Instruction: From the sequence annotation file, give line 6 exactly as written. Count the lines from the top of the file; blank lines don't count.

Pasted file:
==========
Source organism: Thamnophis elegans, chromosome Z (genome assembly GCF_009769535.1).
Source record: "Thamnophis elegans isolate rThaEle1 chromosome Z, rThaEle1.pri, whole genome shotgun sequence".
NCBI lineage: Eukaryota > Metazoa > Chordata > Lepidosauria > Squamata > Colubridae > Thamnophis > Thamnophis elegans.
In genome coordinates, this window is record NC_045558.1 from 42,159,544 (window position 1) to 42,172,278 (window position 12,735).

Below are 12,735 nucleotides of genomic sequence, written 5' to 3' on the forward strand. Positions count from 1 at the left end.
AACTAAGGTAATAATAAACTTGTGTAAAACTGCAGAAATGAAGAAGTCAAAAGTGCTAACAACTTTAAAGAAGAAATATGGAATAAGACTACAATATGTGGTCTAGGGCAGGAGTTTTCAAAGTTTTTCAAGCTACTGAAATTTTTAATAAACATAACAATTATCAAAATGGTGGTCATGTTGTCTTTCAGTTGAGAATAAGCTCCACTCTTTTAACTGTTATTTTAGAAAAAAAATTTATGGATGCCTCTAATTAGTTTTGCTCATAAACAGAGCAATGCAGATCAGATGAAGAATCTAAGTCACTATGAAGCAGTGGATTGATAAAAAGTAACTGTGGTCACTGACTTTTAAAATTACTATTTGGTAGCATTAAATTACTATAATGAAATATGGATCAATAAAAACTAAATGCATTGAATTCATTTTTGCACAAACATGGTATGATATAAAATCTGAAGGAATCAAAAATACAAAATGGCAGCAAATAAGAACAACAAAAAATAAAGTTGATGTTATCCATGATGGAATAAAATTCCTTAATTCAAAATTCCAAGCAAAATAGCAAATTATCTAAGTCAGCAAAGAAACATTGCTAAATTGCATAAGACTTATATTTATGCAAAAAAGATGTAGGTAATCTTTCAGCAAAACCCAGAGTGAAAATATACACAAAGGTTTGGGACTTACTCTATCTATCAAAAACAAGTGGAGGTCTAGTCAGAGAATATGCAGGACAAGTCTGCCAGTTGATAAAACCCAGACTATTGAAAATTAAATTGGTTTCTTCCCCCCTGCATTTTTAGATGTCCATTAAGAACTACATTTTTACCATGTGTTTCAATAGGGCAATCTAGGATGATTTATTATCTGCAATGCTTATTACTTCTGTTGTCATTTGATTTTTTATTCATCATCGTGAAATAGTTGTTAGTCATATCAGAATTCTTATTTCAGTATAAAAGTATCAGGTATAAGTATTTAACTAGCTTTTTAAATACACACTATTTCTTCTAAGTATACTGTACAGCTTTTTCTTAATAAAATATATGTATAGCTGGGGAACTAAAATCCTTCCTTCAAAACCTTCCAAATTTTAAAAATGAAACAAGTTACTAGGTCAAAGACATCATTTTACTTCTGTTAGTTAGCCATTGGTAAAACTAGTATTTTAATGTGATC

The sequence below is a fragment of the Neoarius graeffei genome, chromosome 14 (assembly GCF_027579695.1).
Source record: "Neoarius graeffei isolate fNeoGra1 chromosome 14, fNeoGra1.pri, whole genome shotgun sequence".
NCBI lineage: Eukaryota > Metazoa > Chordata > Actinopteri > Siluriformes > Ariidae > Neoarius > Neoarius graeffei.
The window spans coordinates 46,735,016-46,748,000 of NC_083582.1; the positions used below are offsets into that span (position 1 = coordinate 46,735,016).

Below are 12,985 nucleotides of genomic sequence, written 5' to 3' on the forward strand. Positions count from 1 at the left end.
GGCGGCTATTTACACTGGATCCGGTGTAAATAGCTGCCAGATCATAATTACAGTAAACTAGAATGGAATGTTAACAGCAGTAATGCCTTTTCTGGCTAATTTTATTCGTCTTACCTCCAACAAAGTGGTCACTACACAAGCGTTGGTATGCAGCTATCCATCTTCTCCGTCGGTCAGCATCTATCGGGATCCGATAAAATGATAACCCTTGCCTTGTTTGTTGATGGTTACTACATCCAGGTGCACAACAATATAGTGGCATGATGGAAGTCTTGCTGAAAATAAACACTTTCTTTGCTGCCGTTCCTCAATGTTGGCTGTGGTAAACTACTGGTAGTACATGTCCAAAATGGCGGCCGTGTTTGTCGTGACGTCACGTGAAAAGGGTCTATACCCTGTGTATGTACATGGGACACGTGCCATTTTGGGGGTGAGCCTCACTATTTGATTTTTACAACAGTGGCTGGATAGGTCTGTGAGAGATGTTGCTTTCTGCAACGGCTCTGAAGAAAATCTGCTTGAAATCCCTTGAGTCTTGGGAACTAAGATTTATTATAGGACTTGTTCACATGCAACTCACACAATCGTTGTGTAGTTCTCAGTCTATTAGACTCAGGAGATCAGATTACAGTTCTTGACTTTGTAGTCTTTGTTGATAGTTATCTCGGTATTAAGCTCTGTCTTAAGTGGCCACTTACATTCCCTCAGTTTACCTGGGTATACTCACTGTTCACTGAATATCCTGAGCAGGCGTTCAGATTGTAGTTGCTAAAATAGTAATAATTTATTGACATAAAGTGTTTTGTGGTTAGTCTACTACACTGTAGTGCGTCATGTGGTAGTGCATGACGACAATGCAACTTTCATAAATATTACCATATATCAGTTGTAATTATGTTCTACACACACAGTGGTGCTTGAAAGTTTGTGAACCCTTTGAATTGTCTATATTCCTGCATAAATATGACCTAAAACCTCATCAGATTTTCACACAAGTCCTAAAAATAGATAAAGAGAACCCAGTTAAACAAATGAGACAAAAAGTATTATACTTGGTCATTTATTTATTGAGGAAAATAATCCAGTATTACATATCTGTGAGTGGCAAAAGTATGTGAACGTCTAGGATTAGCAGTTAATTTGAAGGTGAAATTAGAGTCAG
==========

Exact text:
AACTAAGGTAATAATAAACTTGTGTAAAACTGCAGAAATGAAGAAGTCAAAAGTGCTAACAACTTTAAAGAAGAAATATGGAATAAGACTACAATATGTGGTCTAGGGCAGGAGTTTTCAAAGTTTTTCAAGCTACTGAAATTTTTAATAAACATAACAATTATCAAAATGGTGGTCATGTTGTCTTTCAGTTGAGAATAAGCTCCACTCTTTTAACTGTTATTTTAGAAAAAAAATTTATGGATGCCTCTAATTAGTTTTGCTCATAAACAGAGCAATGCAGATCAGATGAAGAATCTAAGTCACTATGAAGCAGTGGATTGATAAAAAGTAACTGTGGTCACTGACTTTTAAAATTACTATTTGGTAGCATTAAATTACTATAATGAAATATGGATCAATAAAAACTAAATGCATTGAATTCATTTTTGCACAAACATGGTATGATATAAAATCTGAAGGAATCAAAAATACAAAATGGCAGCAAATAAGAACAACAAAAAATAAAGTTGATGTTATCCATGATGGAATAAAATTCCTTAATTCAAAATTCCAAGCAAAATAGCAAATTATCTAAGTCAGCAAAGAAACATTGCTAAATTGCATAAGACTTATATTTATGCAAAAAAGATGTAGGTAATCTTTCAGCAAAACCCAGAGTGAAAATATACACAAAGGTTTGGGACTTACTCTATCTATCAAAAACAAGTGGAGGTCTAGTCAGAGAATATGCAGGACAAGTCTGCCAGTTGATAAAACCCAGACTATTGAAAATTAAATTGGTTTCTTCCCCCCTGCATTTTTAGATGTCCATTAAGAACTACATTTTTACCATGTGTTTCAATAGGGCAATCTAGGATGATTTATTATCTGCAATGCTTATTACTTCTGTTGTCATTTGATTTTTTATTCATCATCGTGAAATAGTTGTTAGTCATATCAGAATTCTTATTTCAGTATAAAAGTATCAGGTATAAGTATTTAACTAGCTTTTTAAATACACACTATTTCTTCTAAGTATACTGTACAGCTTTTTCTTAATAAAATATATGTATAGCTGGGGAACTAAAATCCTTCCTTCAAAACCTTCCAAATTTTAAAAATGAAACAAGTTACTAGGTCAAAGACATCATTTTACTTCTGTTAGTTAGCCATTGGTAAAACTAGTATTTTAATGTGATC